Actually most of the immigration judge's opinion was devoted to Frias' Section 243(h) claim which had been fully briefed and argued before the immigration judge as well as before the Board. We are satisfied that this claim was adequately considered and ruled on by the Board.
Turning to the merits of Frias' Section 243(h) claim, we note at the outset that he declined to designate a country to which he might be deported other than the Dominican Republic. Section 243(a) of the Act, 8 U.S.C. § 1253(a) (1970), provides, with certain safeguards, that an alien shall be deported to the country designated by him if that country will accept him and if deportation there will not prejudice the interests of the United States. Frias' flat refusal to designate another country to which he might be deported strikes us as belying his assertion that he would be persecuted in the Dominican Republic.
In any event, we hold that there was no abuse of discretion in the denial of Frias' application that his deportation to the Dominican Republic be withheld. The Board has broad discretion in acting upon an application for Section 243(h) relief. Muskardin v. INS, 415 F.2d 865, 866-67 (2 Cir. 1969); Wong Wing Hang v. INS, 360 F.2d 715 (2 Cir. 1966). Here there was ample evidence, based upon Frias' own admissions, to support the Board's refusal to withhold his deportation to the Dominican Republic.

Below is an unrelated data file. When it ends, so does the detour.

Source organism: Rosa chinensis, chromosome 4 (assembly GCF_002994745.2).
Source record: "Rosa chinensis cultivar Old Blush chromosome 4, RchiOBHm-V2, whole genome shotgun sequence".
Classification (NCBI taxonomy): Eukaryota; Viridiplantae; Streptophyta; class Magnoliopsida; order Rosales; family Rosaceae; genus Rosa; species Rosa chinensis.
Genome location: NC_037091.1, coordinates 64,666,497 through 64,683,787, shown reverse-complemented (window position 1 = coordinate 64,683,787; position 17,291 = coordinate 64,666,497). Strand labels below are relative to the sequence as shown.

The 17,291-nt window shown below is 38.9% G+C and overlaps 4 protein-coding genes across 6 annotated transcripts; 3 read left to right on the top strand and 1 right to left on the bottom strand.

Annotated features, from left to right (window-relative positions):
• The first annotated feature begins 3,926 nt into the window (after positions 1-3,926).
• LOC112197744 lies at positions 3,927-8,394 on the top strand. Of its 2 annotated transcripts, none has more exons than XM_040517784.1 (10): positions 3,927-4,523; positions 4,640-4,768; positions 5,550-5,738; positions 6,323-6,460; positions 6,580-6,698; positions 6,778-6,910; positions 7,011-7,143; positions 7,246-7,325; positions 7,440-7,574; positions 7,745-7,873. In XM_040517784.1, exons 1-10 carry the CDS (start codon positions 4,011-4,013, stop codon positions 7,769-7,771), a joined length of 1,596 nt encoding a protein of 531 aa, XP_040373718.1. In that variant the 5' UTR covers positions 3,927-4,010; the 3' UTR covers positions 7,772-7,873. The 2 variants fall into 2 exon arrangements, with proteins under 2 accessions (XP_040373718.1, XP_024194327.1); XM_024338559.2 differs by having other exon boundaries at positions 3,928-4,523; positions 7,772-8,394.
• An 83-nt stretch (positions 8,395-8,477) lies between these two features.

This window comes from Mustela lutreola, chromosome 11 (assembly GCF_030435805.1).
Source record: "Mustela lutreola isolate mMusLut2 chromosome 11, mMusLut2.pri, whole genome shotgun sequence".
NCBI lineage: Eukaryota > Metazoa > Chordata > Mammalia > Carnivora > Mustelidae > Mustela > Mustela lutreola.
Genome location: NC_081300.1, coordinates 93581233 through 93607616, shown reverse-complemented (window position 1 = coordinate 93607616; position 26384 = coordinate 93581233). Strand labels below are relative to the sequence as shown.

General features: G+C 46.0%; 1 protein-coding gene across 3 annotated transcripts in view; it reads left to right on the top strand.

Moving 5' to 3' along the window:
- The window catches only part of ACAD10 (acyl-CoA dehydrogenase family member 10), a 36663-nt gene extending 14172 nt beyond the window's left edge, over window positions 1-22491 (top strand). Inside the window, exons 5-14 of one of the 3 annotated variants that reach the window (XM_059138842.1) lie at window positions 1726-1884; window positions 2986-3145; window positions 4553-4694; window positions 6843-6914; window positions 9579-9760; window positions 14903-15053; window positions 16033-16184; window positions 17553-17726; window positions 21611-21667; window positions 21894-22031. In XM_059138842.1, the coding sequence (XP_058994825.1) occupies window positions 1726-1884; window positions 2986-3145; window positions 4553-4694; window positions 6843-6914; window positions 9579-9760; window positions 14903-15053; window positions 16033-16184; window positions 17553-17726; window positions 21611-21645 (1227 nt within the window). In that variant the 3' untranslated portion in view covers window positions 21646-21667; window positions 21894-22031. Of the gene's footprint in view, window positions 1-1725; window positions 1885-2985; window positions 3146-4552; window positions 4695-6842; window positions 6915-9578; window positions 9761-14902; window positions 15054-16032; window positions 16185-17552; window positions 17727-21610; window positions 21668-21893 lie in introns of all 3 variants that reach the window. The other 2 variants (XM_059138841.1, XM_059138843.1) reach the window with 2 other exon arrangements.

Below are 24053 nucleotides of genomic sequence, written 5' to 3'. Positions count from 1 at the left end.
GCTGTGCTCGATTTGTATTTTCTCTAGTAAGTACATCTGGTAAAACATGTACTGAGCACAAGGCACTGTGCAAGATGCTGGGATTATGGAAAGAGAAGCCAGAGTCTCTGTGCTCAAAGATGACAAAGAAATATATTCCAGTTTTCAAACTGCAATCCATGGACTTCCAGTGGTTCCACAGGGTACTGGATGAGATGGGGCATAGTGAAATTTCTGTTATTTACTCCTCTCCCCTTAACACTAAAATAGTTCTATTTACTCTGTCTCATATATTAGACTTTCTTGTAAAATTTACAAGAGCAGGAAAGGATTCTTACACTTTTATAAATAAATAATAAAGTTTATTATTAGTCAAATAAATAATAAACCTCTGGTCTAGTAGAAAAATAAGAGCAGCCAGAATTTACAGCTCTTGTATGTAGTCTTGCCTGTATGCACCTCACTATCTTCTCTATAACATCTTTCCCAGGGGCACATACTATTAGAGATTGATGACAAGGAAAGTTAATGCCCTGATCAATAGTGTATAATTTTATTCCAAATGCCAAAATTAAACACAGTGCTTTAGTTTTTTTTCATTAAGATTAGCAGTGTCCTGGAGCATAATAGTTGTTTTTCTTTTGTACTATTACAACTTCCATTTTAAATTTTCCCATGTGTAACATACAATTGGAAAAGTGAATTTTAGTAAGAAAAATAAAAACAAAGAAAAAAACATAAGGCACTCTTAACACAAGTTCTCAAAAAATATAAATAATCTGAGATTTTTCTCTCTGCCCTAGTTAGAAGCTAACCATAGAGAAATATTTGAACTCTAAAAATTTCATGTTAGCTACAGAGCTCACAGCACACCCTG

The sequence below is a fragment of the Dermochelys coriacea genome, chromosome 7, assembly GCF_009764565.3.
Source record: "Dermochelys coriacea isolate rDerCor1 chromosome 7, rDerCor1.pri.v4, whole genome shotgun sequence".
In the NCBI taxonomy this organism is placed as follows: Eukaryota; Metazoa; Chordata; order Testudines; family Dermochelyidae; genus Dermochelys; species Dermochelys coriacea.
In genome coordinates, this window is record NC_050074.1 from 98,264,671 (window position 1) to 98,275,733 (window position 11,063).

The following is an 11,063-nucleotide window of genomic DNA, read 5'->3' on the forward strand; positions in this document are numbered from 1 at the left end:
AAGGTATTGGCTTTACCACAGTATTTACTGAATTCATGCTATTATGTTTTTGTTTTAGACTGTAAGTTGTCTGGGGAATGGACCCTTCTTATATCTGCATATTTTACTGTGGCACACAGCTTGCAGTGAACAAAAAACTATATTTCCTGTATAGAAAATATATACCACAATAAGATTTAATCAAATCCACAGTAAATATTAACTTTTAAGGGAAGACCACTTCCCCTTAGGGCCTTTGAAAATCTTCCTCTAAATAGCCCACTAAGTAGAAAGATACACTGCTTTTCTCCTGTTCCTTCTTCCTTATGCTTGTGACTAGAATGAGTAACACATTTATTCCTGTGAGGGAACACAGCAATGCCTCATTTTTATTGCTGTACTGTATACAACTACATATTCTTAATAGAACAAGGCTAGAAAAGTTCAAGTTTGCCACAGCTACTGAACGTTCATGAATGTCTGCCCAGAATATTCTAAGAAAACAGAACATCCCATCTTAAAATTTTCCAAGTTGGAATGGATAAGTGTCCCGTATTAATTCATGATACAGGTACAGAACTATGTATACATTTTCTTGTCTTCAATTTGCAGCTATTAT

Despite Frias' assertion that he knew he would be persecuted when he left Canada for the Dominican Republic in 1968, he insisted that he chose to go there voluntarily. He asked his wife and child to join him there. He admitted that he had killed his first wife in 1965 but the murder charge had never been brought to trial. He admitted that he was assisted in the Dominican Republic by persons high in that country's government and police force; that he stayed with a prominent government official the first day and in a luxurious hotel during the remainder of his visit; and that he was not arrested or jailed during his 15 day stay.